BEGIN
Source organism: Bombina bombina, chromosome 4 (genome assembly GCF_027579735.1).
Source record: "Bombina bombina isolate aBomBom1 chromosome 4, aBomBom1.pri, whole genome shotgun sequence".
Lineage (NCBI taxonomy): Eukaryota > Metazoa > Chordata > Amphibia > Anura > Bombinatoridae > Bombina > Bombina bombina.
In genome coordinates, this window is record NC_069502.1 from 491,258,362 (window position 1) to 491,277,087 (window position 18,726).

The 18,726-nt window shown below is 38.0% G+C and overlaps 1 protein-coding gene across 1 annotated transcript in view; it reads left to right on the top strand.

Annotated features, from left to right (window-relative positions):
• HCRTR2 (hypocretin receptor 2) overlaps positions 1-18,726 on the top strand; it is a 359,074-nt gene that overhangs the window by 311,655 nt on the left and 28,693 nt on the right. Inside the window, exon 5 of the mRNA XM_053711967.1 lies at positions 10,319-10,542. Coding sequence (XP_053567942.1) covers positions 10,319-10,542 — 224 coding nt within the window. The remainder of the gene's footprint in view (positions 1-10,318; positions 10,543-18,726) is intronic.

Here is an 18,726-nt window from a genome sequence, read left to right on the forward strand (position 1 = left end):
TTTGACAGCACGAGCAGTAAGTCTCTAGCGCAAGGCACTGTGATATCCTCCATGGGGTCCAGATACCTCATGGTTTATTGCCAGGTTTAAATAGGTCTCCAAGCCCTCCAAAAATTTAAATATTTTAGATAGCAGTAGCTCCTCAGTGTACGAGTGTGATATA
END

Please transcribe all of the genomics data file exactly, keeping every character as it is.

Source organism: Bombina bombina, chromosome 4 (genome assembly GCF_027579735.1).
Source record: "Bombina bombina isolate aBomBom1 chromosome 4, aBomBom1.pri, whole genome shotgun sequence".
Lineage (NCBI taxonomy): Eukaryota > Metazoa > Chordata > Amphibia > Anura > Bombinatoridae > Bombina > Bombina bombina.
In genome coordinates, this window is record NC_069502.1 from 491,258,362 (window position 1) to 491,277,087 (window position 18,726).

The 18,726-nt window shown below is 38.0% G+C and overlaps 1 protein-coding gene across 1 annotated transcript in view; it reads left to right on the top strand.

Annotated features, from left to right (window-relative positions):
• HCRTR2 (hypocretin receptor 2) overlaps positions 1-18,726 on the top strand; it is a 359,074-nt gene that overhangs the window by 311,655 nt on the left and 28,693 nt on the right. Inside the window, exon 5 of the mRNA XM_053711967.1 lies at positions 10,319-10,542. Coding sequence (XP_053567942.1) covers positions 10,319-10,542 — 224 coding nt within the window. The remainder of the gene's footprint in view (positions 1-10,318; positions 10,543-18,726) is intronic.

Here is an 18,726-nt window from a genome sequence, read left to right on the forward strand (position 1 = left end):
TTTGACAGCACGAGCAGTAAGTCTCTAGCGCAAGGCACTGTGATATCCTCCATGGGGTCCAGATACCTCATGGTTTATTGCCAGGTTTAAATAGGTCTCCAAGCCCTCCAAAAATTTAAATATTTTAGATAGCAGTAGCTCCTCAGTGTACGAGTGTGATATA